This report is a collaborative effort based on the input and analysis of the following individuals: Primary Researchers Scott Keeter, Senior Survey Advisor Ruth Igielnik, Research Associate Andrew Mercer, Research Methodologist Jocelyn Kiley, Associate Director, Research Collaborating Researchers Claudia Deane, Vice President, Research Michael Dimock, President Ken Goldstein, University of San Francisco Courtney Kennedy, Director […]
The analysis presented here suggests that modeling the electorate is likely to continue to vex pollsters, especially if no official record of past voting is available as an input to the models. As if to affirm this somewhat pessimistic conclusion, polls have failed to accurately predict winning candidates in several recent elections, including the 2015 […]
3. Comparing the results of different likely voter models
All told, we tested 16 different variations on four types of likely voter methods, producing estimates that range from a 2-point Democratic lead to a 7-point Republican advantage in the generic U.S. House vote. The benchmark for comparison is a 3-point Republican lead among verified voters (49% Republican, 46% Democratic) when they were interviewed prior […]
2: Measuring the likelihood to vote
The survey literature has long shown that more respondents say they intend to vote than actually cast a ballot (e.g., Bernstein et al. 2001; Silver et al. 1986). In addition, some people say they do not expect to vote but actually do, perhaps because they are contacted by a campaign or a friend close to […]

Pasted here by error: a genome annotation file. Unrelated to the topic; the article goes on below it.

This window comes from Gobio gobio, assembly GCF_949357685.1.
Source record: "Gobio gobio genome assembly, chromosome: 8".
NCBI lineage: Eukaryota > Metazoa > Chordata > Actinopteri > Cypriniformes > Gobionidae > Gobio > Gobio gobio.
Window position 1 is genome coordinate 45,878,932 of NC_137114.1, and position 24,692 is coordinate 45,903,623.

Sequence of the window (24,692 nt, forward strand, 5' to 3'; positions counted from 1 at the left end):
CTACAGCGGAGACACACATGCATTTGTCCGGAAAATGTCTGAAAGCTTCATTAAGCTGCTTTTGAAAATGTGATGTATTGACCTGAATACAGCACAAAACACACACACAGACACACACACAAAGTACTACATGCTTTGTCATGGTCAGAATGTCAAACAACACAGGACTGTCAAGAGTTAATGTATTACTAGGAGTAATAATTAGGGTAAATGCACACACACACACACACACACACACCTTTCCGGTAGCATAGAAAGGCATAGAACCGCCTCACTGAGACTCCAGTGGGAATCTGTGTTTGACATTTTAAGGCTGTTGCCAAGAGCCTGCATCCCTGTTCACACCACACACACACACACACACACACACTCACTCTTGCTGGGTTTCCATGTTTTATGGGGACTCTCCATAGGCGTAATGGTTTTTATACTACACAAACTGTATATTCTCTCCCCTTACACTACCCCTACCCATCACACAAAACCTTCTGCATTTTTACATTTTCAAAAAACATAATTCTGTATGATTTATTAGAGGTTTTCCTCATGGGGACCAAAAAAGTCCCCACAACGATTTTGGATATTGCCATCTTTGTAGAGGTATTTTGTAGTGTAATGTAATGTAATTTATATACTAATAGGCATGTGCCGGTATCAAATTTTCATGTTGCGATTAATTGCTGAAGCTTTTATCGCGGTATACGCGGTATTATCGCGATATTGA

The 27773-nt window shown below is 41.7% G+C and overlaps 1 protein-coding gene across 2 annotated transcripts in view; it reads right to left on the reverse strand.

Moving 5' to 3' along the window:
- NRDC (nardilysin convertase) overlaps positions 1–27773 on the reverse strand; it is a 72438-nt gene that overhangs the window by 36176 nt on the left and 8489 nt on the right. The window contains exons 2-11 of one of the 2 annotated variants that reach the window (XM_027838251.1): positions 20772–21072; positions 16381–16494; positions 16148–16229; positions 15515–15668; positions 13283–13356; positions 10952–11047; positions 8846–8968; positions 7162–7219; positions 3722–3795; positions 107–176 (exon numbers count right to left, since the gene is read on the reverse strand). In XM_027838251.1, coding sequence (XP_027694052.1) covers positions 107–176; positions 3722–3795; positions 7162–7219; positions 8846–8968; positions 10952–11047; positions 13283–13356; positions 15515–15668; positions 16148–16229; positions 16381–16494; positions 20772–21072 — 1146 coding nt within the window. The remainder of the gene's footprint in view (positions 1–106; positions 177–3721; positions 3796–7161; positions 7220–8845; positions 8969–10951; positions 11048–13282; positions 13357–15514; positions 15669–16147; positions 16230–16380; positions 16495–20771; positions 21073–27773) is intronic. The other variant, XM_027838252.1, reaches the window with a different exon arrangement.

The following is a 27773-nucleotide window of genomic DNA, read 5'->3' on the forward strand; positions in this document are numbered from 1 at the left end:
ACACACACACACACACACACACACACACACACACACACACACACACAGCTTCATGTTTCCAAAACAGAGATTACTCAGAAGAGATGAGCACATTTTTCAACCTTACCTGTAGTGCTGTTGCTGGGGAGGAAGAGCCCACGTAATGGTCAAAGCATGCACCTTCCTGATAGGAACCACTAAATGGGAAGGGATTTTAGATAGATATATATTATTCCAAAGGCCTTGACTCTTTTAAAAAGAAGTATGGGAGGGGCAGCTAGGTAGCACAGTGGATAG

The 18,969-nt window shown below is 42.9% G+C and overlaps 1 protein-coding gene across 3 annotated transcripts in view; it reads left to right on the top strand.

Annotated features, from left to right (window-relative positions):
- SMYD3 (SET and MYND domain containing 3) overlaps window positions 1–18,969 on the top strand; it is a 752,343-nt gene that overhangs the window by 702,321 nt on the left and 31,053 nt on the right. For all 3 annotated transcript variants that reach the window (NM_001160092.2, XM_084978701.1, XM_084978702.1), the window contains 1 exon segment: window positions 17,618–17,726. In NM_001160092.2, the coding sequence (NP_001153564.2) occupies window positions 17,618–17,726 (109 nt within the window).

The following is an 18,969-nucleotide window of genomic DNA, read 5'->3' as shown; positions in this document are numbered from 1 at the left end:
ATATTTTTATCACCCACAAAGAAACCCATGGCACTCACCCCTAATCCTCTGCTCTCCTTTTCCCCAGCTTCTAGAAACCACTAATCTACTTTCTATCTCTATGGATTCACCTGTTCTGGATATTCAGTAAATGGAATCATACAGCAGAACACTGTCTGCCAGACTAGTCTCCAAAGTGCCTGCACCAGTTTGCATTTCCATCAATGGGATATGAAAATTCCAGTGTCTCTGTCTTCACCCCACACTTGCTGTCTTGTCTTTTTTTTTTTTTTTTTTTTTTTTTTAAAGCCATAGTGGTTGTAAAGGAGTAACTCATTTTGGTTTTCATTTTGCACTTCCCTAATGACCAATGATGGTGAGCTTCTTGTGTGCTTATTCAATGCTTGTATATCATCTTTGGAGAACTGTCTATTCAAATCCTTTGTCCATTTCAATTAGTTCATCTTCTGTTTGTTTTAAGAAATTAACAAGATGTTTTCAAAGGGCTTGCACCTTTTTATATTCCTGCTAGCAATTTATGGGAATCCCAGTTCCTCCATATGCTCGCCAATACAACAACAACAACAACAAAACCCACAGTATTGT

1. Polls and votes: The 2014 elections by the numbers
Our equivalent of a crystal ball – the voter file, combined with a post-election survey interview – provides us with a validated record of turnout for our survey respondents. Our post-election survey provides us with the respondents’ report of how they voted. This allows us to see how a Democratic advantage among registered voters in […]
Can Likely Voter Models Be Improved?
High-profile polling failures in recent elections have drawn attention to the challenges in using surveys to predict outcomes. Our study examines various methods of determining who is a likely voter.
Twins, triplets and more: More U.S. births are multiples than ever before
The share of multiples born in the U.S. is at an all-time high. In 2014, 3.5% of all babies born were twins, triplets or higher-order multiples, new data show.
Supreme Court could reshape voting districts, with big impact on Hispanics
How the Supreme Court decides a redistricting case from Texas could affect Hispanic voting strength and House representation from coast to coast.
Cuban immigration to U.S. surges as relations warm
The number of Cubans seeking to enter the U.S. has spiked dramatically since President Obama announced in December a renewal of ties with the island nation.
Muslims and Islam: Key findings in the U.S. and around the world
Muslims are the fastest-growing religious group in the world. Here are some questions and answers about their public opinions and demographics.